Quinns: Paul, I need an ambulance!
Paul: Are you dying?
Quinns: Even better! Remember my positive review of Quadropolis (pictured above)? Days of Wonder has just announced the first expansion for it. Quadropolis: Public Services will see a selection of buildings laid out between rounds like a concrete chocolate box, and whether you select a fire station or get stuck with a convention centre, it’ll change how you score.
Paul: Quinns, I’m just going to stop you there. We’re going to go LIVE to this site’s resident Quadropolis expert for some analysis.
Yes, the satellite has just linked up and we’re joined by Quintin Smith, here on location!
Paul: Quintin, level with us, is this expansion a good thing?
Quinns: I think it’s a great thing, Paul. Quadropolis is a crowd-pleaser, no-one’s arguing with that, but it would be even better if the cities you’re building ended up looking a little more cramped, complete, personal and error-ridden by the end of the game, and having to place more buildings in a game would do just that. I think this expansion could be very good for Quadropolis. Very good indeed.
Paul: You’re saying MORE CITY is BETTER CITY? Yes, I can agree with that. A lot of cities get thick and heavy and dense and weirdly unusual. I’m totally okay with Quadropolis reflecting a little bit of that.
But Quintin, I’d like to stay with you for a moment longer, too, because there’s something else this week that’s also really, really piqued your interest, isn’t there? This is a particularly remarkable piece of games news and something that I hope could signal a forthcoming trend…
Quinns: Yes! I’d seen some promotional pictures of Giant Killer Robots: Heavy Hitters stomping around the internet before this week, so I already knew it was a hex-based miniatures game, and I knew it had a Kickstarter coming this month. It was only this week that I started reading about it, though, and discovered what a potentially awesome proposition it is.
It turns out all the miniatures design and world-building is being done by Weta Workshop, the New Zealand based prop superstars responsible for The Lord of the Rings trilogy! At first glance I hadn’t paid much attention to GKR, but looking more closely at the site I found that I loved everything I was seeing, from the cheery, overly-commercial tone of the game to the teetering manga aesthetics.
Paul: This is a team of people who are extremely, extremely good at making things. Making interesting things. And not just for hobbits. I would be very curious to see not just how this turns out, but also if they plan to make more board games, miniatures games or anything else that we can play on our tables.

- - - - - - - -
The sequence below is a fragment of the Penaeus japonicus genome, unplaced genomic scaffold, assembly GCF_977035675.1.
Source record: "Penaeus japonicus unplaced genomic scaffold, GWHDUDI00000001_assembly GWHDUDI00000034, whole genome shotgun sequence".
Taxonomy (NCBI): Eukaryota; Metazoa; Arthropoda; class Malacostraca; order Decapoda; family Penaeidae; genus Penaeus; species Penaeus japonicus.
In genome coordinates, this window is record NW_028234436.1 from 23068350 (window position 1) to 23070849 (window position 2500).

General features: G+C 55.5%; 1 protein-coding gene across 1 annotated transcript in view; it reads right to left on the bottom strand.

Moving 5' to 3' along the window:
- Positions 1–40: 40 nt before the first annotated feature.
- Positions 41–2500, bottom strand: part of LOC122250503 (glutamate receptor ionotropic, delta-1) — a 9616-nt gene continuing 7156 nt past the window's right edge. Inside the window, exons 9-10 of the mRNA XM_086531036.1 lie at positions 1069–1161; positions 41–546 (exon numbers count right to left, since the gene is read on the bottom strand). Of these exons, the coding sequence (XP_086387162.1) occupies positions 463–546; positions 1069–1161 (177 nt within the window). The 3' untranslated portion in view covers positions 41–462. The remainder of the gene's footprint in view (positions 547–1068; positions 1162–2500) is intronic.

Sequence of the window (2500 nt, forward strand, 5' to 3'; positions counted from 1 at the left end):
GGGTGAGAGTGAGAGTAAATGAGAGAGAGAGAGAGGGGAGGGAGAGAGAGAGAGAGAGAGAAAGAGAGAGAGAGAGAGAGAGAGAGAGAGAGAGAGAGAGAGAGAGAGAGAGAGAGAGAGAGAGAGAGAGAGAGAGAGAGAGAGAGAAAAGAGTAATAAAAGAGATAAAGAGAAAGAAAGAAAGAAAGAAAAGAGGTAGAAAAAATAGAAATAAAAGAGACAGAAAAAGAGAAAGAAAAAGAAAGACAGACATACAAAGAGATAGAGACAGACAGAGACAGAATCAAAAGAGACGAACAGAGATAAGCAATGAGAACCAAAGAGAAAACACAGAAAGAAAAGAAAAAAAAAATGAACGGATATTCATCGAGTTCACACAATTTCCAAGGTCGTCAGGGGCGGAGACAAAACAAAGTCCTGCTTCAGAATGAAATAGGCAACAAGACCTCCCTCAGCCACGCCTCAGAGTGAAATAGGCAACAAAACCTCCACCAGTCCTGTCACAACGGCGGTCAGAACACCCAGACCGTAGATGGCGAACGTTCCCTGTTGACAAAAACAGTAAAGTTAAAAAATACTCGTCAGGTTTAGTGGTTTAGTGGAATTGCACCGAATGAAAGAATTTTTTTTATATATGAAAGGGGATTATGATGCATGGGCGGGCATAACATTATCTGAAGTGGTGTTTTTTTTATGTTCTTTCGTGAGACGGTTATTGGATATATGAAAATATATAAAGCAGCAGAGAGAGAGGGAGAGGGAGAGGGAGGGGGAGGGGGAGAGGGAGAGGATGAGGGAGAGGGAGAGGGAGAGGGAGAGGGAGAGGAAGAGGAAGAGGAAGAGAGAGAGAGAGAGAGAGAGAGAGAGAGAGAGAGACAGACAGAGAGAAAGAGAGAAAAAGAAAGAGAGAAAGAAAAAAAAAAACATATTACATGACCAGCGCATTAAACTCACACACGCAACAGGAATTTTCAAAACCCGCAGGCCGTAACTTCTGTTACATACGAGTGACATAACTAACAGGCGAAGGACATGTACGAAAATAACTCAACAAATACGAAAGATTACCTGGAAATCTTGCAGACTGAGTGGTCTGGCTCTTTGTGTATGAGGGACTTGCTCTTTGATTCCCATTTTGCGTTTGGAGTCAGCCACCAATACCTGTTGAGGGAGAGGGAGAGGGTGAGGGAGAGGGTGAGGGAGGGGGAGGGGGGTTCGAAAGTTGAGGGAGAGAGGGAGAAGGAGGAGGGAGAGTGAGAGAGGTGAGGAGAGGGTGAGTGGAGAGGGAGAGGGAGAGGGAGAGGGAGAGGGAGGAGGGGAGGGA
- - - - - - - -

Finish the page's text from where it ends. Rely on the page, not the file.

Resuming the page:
Quinns: This isn’t all their own project. Weta Workshop is working with a board game design studio to bring this vision to life. The only problem is that the studio in question… is Cryptozoic. A company that’s yet to design anything in-house that this site has been able to recommend or be really excited about.
But hey, there’s a first time for everything I think Weta being involved in board games is just awesome. If nothing else, it shows just how much attention all those supremely successful miniatures Kickstarters have gained.
Paul: Well thank you, Quintin. Now back to the studio for some… oh my, some hot news just coming in. It turns out that transparent magical card malarky Mystic Vale has its next expansion incoming, just two months away, as part of a busy AEG schedule, and this is a game we very much wanted to watch grow and develop. The “card crafting”, as they like to call all that card modification, is an interesting and clever system that we didn’t quite feel reached its full potential in the base game. Here with me in the studio I have expert card player Quintin Smith. Quintin, what are you most hoping to see from this “Vale of the Wild” expansion?
Quinns: I th-
Paul: I’m sorry, I’m going to have to stop you there and cut to our reporter at AEG who is examining some of those other releases in more depth! Quintin Smith, this is a roster that really has you rustling with relish, is that right?
Quinns: It sure does, Paul. I’m very interested in both The Captain is Dead and Cutthroat Kingdoms. We’ve got chaotic co-operative play in the former, which is a reprint of a popular Kickstarter from 2014 and which puts players on an imperiled space ship, in roles like the Chief Engineer, Medical Officer and Tactical Officer. They have to work together and combine their various different skills, fighting off alien boarders and generally keeping things from falling to pieces.
Then there’s the intrigue and negotiation of Cutthroat Kingdoms, where you want to flex your medieval muscles as you strive for power through warfare and assassination, but which complicates things by suggesting the best routes to victory are through marriages and alliances. Just like real life, you have to be nice at least some of the time…
Paul: Hah! I’m sorry, but I have to disagree with you there. Thanks for that report, but now I have to take viewers straight over to our best man in the field, Quintin Smith. I hear you have have an urgent update for us